Creating Tables In HTML

Description: Sometimes we want to do things with a web page that require some more involved knowledge of HTML. One of those tasks is to create a table.

People who are new to the world of creating websites might think that there is no real need to know how to create tables in HTML unless they want to use a specific type of table to show some information or results of some kind.

But in actual fact if you know how to create tables you will be able to decide how your web page is laid out. If you want to create four columns of text you will be able to do so without any trouble at all - provided you know how to do it.

HTML relies on a system of tags to work properly, and the first thing you need to learn is which tags are relevant to the creation of tables. Whenever you are going to start making a table, you will need to begin with the tag <table>. When you've finished, you simply end with the tag </table>. The forward slash always indicates the end of that particular command.

You can create tables with and without borders as well - which is useful to know when you are designing an actual web page rather than creating a strict table. A table without borders is the simplest one you could use.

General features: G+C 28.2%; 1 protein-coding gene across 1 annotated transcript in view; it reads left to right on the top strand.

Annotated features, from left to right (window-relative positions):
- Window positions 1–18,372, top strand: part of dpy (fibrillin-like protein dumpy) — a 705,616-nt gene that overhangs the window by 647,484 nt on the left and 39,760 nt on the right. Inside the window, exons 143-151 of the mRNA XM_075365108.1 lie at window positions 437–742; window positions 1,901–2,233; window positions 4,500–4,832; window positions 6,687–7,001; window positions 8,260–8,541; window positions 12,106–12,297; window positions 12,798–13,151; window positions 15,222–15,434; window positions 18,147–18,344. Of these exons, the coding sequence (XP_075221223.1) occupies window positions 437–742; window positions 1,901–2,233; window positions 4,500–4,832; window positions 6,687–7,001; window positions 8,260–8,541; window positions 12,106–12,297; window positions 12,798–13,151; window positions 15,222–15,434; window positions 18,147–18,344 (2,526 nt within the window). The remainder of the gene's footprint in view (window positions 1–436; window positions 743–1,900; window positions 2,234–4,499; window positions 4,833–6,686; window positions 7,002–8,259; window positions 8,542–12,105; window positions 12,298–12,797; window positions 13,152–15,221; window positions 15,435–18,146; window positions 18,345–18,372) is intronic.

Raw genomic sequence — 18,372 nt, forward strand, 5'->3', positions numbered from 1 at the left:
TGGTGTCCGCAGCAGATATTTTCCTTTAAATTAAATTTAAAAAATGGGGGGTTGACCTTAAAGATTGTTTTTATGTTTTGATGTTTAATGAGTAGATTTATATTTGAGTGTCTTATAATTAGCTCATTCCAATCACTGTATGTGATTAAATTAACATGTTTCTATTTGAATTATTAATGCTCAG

Let's say we wanted to make a table showing four names, and we wanted it to look like this:

David Michael
John Gary

This is what we would need to do. Note the table tags to denote the beginning and end of the table:

<table>

<tr>
<td>David</td>
<td>Michael</td>
</tr>

<tr>
<td>John</td>
<td>Gary</td>
</tr>

</table>

As you might know, most HTML commands are easy to understand and are abbreviations of the actual command. So, <tr> indicates a table row (with </tr> indicating the end of that row), and <td> indicates a single cell (with </td> indicating the end of that cell).

If you want to add borders to that table, you simply indicate this within the table tag itself. You can also specify how thick you want your border to be. Experiment with the number until you get the effect you are looking for.

So instead of using <table> you would use this instead:

<table border="3">

Once you get used to the various tags used for creating tables, you can start to experiment with a little more confidence.

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